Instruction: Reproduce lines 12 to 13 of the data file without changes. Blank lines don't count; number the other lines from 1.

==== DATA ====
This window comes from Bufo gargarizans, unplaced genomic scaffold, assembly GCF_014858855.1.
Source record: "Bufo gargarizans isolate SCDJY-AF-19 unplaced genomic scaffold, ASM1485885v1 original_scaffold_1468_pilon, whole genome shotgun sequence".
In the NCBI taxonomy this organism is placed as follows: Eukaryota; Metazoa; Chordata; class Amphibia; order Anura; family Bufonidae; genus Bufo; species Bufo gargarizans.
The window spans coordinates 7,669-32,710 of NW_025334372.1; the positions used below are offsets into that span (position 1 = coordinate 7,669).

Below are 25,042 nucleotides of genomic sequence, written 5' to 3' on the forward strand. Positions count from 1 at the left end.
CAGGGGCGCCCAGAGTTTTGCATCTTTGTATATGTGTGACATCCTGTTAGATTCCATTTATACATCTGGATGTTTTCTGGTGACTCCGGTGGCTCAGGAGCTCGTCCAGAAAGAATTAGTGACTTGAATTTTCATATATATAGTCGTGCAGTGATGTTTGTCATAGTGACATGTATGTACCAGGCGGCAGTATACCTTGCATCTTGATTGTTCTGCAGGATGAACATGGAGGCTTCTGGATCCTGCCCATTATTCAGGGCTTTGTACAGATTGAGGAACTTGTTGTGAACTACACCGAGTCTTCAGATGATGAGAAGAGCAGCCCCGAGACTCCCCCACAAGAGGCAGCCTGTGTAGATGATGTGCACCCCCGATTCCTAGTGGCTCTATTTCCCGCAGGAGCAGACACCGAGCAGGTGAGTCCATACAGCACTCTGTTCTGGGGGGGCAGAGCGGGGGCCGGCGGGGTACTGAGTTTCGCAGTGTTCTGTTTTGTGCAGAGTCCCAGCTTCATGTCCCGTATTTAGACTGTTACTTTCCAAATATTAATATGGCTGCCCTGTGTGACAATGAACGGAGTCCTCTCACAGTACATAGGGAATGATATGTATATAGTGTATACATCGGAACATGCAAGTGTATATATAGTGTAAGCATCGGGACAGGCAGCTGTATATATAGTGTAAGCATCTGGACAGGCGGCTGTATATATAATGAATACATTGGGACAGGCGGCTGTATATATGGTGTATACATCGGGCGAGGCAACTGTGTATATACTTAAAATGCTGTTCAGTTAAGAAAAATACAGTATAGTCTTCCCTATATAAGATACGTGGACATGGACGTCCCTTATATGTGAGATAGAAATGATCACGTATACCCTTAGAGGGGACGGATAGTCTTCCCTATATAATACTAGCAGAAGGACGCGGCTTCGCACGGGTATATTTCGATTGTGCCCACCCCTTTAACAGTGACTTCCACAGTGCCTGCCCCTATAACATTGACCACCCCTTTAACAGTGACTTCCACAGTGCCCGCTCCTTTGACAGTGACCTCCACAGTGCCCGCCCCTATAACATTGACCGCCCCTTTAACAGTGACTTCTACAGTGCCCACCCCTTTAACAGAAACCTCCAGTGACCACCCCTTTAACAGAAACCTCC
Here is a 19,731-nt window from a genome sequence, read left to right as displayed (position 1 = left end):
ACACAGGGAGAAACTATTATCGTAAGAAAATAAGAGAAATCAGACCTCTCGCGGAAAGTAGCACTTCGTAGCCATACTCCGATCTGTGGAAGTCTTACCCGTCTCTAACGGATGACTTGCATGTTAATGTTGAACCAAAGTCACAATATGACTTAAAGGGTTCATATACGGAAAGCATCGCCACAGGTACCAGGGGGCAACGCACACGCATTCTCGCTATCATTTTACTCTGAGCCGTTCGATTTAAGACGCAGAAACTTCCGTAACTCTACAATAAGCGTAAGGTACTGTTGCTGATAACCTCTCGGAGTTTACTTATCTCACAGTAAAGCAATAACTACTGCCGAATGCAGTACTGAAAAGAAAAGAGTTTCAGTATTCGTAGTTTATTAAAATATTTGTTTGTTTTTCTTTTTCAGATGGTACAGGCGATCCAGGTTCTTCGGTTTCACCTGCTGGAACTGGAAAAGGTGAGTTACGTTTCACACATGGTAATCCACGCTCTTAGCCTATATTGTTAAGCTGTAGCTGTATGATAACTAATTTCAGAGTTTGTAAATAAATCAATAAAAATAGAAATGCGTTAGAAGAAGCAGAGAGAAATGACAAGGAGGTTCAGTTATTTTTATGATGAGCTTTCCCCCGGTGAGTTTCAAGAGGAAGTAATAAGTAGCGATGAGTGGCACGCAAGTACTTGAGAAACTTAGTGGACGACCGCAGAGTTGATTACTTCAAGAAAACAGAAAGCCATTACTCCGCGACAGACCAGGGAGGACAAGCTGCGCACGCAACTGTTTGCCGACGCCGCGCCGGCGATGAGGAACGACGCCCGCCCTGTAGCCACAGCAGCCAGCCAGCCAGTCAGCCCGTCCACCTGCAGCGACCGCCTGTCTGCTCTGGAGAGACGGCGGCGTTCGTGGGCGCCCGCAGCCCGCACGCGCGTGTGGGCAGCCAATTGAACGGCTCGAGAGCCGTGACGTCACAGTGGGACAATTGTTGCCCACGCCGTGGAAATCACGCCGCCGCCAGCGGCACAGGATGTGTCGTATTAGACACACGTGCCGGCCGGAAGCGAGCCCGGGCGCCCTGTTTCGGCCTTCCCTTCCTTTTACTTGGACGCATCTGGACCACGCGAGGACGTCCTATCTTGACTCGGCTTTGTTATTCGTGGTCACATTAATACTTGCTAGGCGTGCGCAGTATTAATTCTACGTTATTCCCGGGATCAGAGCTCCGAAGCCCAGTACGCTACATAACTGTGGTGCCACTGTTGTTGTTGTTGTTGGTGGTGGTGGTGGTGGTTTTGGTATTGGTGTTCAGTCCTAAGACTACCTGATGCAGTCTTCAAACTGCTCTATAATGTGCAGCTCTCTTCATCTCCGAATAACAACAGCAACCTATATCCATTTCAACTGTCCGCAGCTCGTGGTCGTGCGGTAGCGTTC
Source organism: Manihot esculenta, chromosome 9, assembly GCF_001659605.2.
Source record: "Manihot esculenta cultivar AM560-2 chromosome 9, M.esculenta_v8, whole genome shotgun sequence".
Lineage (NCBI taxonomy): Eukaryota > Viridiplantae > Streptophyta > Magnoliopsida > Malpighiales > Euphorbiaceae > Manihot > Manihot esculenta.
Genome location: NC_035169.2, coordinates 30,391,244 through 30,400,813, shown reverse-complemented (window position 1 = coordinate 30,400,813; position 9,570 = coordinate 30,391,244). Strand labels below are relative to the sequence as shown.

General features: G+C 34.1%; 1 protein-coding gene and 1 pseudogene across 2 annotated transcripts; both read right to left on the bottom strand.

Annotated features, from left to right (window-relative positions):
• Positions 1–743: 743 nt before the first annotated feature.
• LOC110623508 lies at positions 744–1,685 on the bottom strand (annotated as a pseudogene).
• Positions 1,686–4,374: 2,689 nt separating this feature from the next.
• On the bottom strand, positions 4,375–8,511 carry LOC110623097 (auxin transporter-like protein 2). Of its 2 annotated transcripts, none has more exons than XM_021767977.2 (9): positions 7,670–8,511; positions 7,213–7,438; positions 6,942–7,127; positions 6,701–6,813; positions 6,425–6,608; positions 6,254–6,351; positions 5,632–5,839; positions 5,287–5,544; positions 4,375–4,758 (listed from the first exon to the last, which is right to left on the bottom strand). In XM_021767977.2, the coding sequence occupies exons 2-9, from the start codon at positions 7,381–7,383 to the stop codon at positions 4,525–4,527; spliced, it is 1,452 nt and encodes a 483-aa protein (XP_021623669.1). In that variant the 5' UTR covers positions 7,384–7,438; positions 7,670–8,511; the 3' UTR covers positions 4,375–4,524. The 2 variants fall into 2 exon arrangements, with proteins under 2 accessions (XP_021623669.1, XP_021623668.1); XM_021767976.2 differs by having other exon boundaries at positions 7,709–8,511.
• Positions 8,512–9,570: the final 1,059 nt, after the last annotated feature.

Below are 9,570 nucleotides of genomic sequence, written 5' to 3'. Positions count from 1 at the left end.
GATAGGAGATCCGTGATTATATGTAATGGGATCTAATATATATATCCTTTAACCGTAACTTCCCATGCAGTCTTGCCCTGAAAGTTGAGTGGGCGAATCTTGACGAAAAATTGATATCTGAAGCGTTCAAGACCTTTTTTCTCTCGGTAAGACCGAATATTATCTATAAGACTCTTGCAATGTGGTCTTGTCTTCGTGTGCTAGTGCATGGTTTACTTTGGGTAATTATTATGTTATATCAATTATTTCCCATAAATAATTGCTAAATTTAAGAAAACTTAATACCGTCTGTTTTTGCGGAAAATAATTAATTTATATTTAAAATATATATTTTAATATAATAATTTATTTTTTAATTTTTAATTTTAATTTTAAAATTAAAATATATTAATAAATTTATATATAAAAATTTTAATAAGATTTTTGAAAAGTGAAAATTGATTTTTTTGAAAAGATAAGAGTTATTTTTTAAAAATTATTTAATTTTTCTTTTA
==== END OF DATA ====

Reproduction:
Genome location: NC_035169.2, coordinates 30,391,244 through 30,400,813, shown reverse-complemented (window position 1 = coordinate 30,400,813; position 9,570 = coordinate 30,391,244). Strand labels below are relative to the sequence as shown.

General features: G+C 34.1%; 1 protein-coding gene and 1 pseudogene across 2 annotated transcripts; both read right to left on the bottom strand.